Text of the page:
There are some actions for which those of us alive today will be judged in centuries to come. The only question will be: What did we know and when did we know it?

I think one judgment-worthy action may be what you and I do about the militarization of Jeju Island, South Korea.

Jeju isn’t called the most beautiful place on earth for nothing. Ancient volcanoes have become snow-covered peaks with pure mountain streams running down to volcanic beaches and reefs of soft coral. In between are green hills covered with wildflowers, mandarin orange groves, nutmeg forests, tea plantations and rare orchids growing wild; all existing at peace with farms, resorts and small cities. Unesco, the United Nation’s educational, scientific and cultural organization, has designated Jeju Island a world natural heritage site.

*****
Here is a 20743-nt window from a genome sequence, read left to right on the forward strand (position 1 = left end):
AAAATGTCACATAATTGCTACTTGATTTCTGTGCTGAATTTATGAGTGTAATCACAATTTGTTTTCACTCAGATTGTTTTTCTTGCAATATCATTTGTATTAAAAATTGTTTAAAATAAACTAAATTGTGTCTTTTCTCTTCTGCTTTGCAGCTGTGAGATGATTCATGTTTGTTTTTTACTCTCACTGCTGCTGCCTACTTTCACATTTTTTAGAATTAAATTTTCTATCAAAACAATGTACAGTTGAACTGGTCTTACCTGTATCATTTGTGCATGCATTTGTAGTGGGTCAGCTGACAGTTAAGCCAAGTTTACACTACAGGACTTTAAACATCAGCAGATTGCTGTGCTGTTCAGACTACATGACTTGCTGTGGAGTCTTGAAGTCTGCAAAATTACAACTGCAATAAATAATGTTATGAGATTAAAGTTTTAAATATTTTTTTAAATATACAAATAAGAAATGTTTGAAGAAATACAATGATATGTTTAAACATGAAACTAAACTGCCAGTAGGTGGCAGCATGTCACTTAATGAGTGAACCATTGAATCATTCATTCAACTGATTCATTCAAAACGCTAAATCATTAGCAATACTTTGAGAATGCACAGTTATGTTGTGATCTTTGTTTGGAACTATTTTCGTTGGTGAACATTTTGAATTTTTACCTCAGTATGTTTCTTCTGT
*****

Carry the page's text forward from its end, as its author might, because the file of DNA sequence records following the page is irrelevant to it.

Now, a naval base is about to destroy a crucial stretch of the coast of Jeju, and will do this to dock and service destroyers with sophisticated ballistic missile defense systems and space war applications. China and South Korea have positive relations at the moment. But this naval base is not only an environmental disaster on an island less than two-thirds the size of Rhode Island, it may be a globally dangerous provocation besides.

Residents of Gangjeong, the village that is to be home to this base, have been living in tents along the endangered coastline, trying to stave off the dredging and bulldozing. In a vote several years ago at a village meeting, residents overwhelming opposed the base.

They’ve tried to block construction with lawsuits and pleas for a proper environmental impact study. They’ve been fined, beaten, arrested and imprisoned. They’ve gone on hunger strikes, chained themselves to anything available, invited tourists in to see what’s at stake, established Web sites and won support from global peace organizations. Members of the “no base” campaign, including children, camp out along the shore behind high walls erected around the site to conceal the protests. Police officers patrol outside. This has been going on for more than four years.